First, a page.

My Parent(s) Made a Loan to Me and My Spouse During Our Marriage. What Happens to That Debt After We Divorce in Florida?

Several experts recommend against doing business with family. A few years ago, CBS News published an article about “5 Dangers of Doing Business With Family and Friends.” Many times, though, the pull of familial love and the desire to help out a child, sibling or parent may overcome concern about those dangers.

So, what happens if you receive money from your parent while you’re married and then you and your spouse divorce? It depends of the specific facts, but many times, if that money is a loan, then it is a marital debt. If your spouse is trying to put you on the hook for paying 100% of the loan debt you received from your mom or dad, don’t give up. Fight back with a skilled and knowledgeable Fort Lauderdale divorce attorney.

That type of scenario actually happened to one Florida Panhandle man in his divorce case. During the marriage, the couple received $125,000 from the husband’s mother. The couple received that money after the wife, a real estate professional, discovered a condo she deemed to be a good investment and suggested that she, her husband and her mother-in-law go in on the condo together. The husband’s mother balked at buying an ownership stake in the condo, but instead allegedly decided to loan the couple $125,000 so that they could make the purchase.

After the couple began divorce proceedings, the husband asserted that the sum was a loan from mom while the wife contended that her mother-in-law’s $125,000 was actually a gift to the couple. At the court hearing, the husband had many witnesses to support his position. He testified the money was a loan, as did his mother and his brother. The trial judge agreed that the money was a loan, but decided that the obligation for repaying that loan would fall 100% on the husband.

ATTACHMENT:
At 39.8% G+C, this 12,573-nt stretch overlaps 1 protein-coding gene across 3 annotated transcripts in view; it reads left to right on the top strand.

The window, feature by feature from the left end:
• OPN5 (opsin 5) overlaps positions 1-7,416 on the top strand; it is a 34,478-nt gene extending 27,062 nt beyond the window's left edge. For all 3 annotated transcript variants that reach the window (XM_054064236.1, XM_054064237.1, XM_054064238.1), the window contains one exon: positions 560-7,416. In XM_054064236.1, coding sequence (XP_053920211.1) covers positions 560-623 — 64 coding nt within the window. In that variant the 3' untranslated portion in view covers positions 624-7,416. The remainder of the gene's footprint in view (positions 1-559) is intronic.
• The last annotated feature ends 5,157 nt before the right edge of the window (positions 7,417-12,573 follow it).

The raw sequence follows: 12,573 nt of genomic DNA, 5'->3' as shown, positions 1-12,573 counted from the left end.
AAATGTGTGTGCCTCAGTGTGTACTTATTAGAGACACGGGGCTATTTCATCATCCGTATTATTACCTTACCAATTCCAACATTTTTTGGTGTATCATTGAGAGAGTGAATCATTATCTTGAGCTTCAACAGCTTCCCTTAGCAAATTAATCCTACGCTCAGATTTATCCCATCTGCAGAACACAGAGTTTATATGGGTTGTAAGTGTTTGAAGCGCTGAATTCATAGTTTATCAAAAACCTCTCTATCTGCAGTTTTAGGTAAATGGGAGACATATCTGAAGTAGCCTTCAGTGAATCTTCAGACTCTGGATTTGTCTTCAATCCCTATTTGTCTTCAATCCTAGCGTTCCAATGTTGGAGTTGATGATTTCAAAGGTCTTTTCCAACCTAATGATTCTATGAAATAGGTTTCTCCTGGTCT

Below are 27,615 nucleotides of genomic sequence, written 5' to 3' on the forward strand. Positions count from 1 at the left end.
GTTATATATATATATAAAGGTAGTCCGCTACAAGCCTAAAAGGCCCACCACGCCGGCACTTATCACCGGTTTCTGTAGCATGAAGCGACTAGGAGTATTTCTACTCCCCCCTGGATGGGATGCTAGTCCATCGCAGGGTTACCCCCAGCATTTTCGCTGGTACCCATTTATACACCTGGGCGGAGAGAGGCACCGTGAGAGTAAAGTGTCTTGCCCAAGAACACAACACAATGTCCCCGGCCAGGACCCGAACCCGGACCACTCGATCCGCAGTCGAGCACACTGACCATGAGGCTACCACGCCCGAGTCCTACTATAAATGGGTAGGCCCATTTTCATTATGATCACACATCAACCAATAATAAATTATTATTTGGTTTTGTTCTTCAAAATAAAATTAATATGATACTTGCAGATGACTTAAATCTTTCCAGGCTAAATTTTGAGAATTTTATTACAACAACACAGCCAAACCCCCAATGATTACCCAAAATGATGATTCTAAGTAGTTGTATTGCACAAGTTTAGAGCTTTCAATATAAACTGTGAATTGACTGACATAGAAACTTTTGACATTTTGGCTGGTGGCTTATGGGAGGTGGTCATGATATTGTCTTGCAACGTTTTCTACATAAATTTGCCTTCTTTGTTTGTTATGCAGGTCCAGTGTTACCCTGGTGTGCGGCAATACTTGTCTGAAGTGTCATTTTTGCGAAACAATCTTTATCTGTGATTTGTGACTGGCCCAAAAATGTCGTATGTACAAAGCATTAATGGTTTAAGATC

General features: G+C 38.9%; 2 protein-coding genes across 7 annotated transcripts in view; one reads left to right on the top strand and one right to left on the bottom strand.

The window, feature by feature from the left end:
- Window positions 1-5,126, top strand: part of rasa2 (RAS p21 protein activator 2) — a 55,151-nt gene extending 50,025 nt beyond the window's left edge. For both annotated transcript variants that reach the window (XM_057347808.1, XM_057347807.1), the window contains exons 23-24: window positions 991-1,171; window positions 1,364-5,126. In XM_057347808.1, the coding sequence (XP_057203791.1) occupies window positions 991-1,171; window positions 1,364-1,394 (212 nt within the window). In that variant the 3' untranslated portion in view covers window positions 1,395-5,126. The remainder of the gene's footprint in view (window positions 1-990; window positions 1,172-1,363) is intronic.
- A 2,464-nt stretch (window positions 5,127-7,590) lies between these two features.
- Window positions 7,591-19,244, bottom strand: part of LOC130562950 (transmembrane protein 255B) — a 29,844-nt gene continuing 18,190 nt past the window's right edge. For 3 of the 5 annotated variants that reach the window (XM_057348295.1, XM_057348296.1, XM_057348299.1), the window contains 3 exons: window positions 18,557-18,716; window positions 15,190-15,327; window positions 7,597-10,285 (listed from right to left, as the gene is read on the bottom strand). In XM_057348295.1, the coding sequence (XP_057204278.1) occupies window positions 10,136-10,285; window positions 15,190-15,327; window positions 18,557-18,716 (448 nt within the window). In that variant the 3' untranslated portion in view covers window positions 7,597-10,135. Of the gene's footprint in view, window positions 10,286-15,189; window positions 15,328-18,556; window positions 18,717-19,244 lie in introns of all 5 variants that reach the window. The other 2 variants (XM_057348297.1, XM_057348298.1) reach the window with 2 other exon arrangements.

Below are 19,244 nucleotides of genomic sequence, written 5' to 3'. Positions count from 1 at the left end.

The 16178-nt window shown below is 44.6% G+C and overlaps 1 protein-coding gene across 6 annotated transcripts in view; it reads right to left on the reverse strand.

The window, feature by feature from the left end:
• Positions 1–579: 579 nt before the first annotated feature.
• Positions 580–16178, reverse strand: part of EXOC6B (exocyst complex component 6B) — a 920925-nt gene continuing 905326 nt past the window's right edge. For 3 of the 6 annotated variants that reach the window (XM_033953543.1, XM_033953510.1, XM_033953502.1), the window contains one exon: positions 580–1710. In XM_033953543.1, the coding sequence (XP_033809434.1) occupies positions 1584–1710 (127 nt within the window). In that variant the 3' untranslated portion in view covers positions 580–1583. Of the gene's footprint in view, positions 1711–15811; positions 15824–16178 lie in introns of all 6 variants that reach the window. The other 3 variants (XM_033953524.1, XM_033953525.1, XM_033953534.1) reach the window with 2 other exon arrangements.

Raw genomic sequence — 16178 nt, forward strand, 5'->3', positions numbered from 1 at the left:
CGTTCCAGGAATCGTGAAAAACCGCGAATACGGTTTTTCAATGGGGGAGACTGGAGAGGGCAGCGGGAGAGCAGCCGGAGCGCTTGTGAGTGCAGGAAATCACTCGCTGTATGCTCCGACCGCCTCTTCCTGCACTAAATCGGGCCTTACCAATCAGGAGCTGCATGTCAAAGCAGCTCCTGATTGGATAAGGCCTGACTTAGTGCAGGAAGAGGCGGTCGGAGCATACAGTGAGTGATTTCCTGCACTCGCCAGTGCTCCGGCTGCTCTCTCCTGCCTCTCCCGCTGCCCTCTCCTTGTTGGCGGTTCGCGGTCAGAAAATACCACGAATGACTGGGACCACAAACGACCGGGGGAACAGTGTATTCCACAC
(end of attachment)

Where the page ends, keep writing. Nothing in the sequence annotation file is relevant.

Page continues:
An unequal distribution requires specific justification from the court

This type of resolution, of course, represents an unequal distribution. In Florida, a trial judge can order an unequal distribution only if he/she makes “specific findings” of fact that justify deviating from the default (which is a 50-50 split of assets and debts.)

This wife’s argument was that an unequal distribution was appropriate because she had provided adequate proof at the hearing that the husband was involved in “deceitful scheme” or other misconduct in relation to the money and its status as a loan (as opposed to a gift.) A spouse’s concoction of a deceitful scheme, fraud or other misconduct can be a valid basis for a trial judge ordering an unequal distribution of assets or debts. As noted in the preceding paragraph, however, the law requires that the trial judge make specific determinations finding that the one spouse engaged in deceit, fraud or other misconduct before an unequal distribution of marital assets and debts can be ordered. No finding of misconduct means no misconduct-based unequal distribution, according to Florida law, and there were no such findings in this case.

Are you someone going through divorce and facing a spouse who is trying to make you 100% responsible for paying one or more marital debts? Take action to get the legal help you need. Contact the experienced South Florida family law attorneys at Sandy T. Fox, P.A. to protect yourself during the equitable distribution process and help you determine what is rightfully yours. Contact our attorneys online or by calling (800) 596-0579 to schedule your confidential consultation.